The effort apparently paid off as registration rolls in the county increased by about 65,000 newly registered voters.
But Sheriff Darren White, who was New Mexico chairman of the Bush-Cheney 2004 campaign, intended to challenge the integrity of some of the names on the voter registration rolls. Mary Herrera, the Bernalillo County clerk, told White that there were about 3,000 or so forms that were either incomplete or incorrectly filled out.
White seized upon the registration forms as evidence that ACORN submitted fraudulent registration forms and held a press conference along with other Republican officials in the county to call attention to the matter.
In testimony before the Senate committee earlier this year, former New Mexico U.S. Attorney David Iglesias said he formed an election fraud task force in September 2004 to probe claims of widespread voter fraud.
In an interview, Iglesias said he fully expected to uncover instances of voter fraud based on numerous stories that appeared in New Mexico media that said minors received voter registration forms and that "a large number" of voter registration forms turned up during the course of a drug raid.
"Due to the high volume of suspected criminal activity, I believed there to be a strong likelihood of uncovering prosecutable cases," Iglesias said. "I also reviewed the hard copy file from the last voter fraud case my office had prosecuted which dated back to 1992.
“My intention was to file prosecutions in order to send a message that voter fraud or election fraud would not be tolerated in the District of New Mexico."
"My announcement of a dedicated task force notwithstanding, the firebrands were still not placated," Iglesias, wrote. "I got an angry e-mail from Mickey Barnett, an attorney, who, like me, had worked on the Bush-Cheney campaign and who berated me for ‘appointing a task force to investigate voter fraud instead of bringing charges against suspects.’"
In his testimony before the Senate committee, Iglesias said the task force received about 108 complaints of alleged voter fraud through a hotline over the course of about eight weeks.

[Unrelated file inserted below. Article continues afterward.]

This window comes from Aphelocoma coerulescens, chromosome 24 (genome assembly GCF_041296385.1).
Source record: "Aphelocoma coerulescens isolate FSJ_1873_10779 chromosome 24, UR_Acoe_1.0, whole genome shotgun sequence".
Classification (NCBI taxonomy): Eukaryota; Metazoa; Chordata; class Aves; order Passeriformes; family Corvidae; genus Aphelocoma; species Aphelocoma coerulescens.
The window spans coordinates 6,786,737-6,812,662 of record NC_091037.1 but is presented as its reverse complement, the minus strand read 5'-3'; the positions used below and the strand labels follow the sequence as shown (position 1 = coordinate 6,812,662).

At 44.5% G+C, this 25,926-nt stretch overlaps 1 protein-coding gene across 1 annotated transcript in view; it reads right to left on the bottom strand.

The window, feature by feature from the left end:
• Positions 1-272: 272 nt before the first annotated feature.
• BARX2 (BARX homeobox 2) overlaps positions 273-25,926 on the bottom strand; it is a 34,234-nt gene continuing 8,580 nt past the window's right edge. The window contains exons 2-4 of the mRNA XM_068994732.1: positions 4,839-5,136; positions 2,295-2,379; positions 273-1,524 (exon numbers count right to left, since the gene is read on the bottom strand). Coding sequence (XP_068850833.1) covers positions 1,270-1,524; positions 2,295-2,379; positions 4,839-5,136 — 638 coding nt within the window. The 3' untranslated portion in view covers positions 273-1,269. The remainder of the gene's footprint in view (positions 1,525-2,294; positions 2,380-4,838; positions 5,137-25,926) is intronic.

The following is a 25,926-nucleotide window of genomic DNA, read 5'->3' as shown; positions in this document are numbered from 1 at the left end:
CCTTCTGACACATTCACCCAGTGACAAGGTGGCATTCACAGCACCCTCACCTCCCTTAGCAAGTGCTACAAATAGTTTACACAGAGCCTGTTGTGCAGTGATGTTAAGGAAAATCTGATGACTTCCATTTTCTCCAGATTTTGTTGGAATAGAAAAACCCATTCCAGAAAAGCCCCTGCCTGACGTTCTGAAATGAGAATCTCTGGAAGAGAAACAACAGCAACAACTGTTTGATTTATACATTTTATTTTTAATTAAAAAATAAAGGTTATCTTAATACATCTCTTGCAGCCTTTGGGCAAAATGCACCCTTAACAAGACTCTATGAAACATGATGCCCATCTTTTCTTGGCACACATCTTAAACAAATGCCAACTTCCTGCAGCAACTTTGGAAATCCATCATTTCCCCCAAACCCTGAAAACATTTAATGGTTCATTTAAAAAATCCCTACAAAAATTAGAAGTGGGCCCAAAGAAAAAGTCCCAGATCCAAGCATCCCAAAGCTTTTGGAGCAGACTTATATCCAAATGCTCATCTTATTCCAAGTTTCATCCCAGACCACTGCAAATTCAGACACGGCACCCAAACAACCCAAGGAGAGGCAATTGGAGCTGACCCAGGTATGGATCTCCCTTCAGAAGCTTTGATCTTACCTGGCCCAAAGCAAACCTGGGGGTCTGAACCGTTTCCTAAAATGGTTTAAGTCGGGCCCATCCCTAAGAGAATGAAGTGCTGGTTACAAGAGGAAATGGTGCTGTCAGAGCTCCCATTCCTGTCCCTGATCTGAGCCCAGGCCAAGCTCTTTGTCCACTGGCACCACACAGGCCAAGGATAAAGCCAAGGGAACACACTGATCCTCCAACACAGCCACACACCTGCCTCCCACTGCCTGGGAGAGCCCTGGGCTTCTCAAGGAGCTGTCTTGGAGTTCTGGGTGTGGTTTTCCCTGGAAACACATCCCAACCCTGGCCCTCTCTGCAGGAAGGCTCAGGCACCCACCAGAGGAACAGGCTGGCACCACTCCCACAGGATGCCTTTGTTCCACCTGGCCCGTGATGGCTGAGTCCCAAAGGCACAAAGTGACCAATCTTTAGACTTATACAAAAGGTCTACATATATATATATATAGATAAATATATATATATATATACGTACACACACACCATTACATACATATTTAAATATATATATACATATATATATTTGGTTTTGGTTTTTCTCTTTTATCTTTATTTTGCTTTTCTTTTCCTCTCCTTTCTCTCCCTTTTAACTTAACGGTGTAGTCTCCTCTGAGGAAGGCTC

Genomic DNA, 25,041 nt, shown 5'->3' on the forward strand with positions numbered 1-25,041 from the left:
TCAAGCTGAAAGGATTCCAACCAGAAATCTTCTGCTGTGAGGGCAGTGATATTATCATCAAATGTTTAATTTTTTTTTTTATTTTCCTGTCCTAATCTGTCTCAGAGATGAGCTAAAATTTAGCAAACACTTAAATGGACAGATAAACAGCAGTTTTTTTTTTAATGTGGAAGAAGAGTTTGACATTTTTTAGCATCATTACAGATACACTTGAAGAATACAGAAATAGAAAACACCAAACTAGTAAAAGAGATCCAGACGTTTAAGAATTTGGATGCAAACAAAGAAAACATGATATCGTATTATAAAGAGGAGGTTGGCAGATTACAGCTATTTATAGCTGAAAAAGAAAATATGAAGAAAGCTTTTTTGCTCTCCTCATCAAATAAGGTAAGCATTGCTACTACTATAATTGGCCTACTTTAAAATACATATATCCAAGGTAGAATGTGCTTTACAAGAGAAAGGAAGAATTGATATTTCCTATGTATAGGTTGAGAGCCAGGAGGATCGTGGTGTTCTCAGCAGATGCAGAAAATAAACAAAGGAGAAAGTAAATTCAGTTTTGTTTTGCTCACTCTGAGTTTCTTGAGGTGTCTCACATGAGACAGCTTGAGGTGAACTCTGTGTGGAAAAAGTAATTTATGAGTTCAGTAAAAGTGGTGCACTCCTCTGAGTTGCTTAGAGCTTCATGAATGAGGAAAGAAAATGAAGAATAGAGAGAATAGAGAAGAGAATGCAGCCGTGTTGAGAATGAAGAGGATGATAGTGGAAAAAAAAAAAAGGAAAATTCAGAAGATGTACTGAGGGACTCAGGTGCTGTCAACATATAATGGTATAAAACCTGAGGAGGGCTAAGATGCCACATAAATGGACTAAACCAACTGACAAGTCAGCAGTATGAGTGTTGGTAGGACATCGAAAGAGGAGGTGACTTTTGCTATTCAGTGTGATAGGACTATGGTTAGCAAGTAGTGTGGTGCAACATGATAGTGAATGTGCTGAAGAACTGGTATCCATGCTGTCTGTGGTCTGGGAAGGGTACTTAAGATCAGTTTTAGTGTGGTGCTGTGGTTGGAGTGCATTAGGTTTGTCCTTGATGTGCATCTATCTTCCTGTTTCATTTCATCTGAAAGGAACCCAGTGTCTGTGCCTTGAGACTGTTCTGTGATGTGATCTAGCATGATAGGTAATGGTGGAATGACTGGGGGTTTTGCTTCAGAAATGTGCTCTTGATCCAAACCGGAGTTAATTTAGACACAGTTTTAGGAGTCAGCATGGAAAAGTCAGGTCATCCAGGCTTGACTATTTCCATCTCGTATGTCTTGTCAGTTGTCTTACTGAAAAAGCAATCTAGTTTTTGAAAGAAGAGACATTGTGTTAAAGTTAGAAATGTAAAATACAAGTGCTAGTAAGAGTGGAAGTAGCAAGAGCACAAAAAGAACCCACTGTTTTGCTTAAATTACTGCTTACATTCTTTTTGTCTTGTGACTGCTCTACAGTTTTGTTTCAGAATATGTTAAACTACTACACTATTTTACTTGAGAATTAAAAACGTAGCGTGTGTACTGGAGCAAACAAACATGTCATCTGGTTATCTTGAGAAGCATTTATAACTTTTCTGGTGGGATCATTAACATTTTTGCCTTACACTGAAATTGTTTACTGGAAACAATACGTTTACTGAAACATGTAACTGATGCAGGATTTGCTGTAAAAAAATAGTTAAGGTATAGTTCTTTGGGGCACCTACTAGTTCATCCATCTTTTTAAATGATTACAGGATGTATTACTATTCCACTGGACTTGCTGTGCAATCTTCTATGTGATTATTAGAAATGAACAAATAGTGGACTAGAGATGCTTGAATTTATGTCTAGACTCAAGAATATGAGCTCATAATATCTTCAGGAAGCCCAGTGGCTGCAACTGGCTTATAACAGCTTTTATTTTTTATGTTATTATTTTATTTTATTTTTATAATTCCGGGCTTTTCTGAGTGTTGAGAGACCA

"Most of the complaints made to the hotline were clearly not prosecutable -- citizens would complain of their yard signs being removed from their property and de minimis matters like that," Iglesias testified before the Senate committee.
"Only one case of the over 100 referrals had potential. ACORN had employed a woman to register voters. The evidence showed she registered voters who did not have the legal right to vote. The law, 42 USC 1973 had the maximum penalty of 5 years imprisonment and a $5,000 fine.
“After personally reviewing the FBI investigative report and speaking to the agent, the prosecutor I had assigned, Mr. [Rumaldo] Armijo, and conferring with [a Justice Department official] I was of the opinion that the case was not provable. I, therefore, did not authorize a prosecution.
“I have subsequently learned that the State of New Mexico did not file any criminal cases as a result of the" election fraud task force.
Iglesias said that Republican officials in his state were far less interested in election reforms and more intent on suppressing votes.
He recalled that the Justice Department issued a directive to every U.S. Attorney in the country to find and prosecute cases of voter fraud in their states during the height of hotly contested elections in 2002, 2004, and 2006, even though evidence of such abuses was extremely thin or non-existent.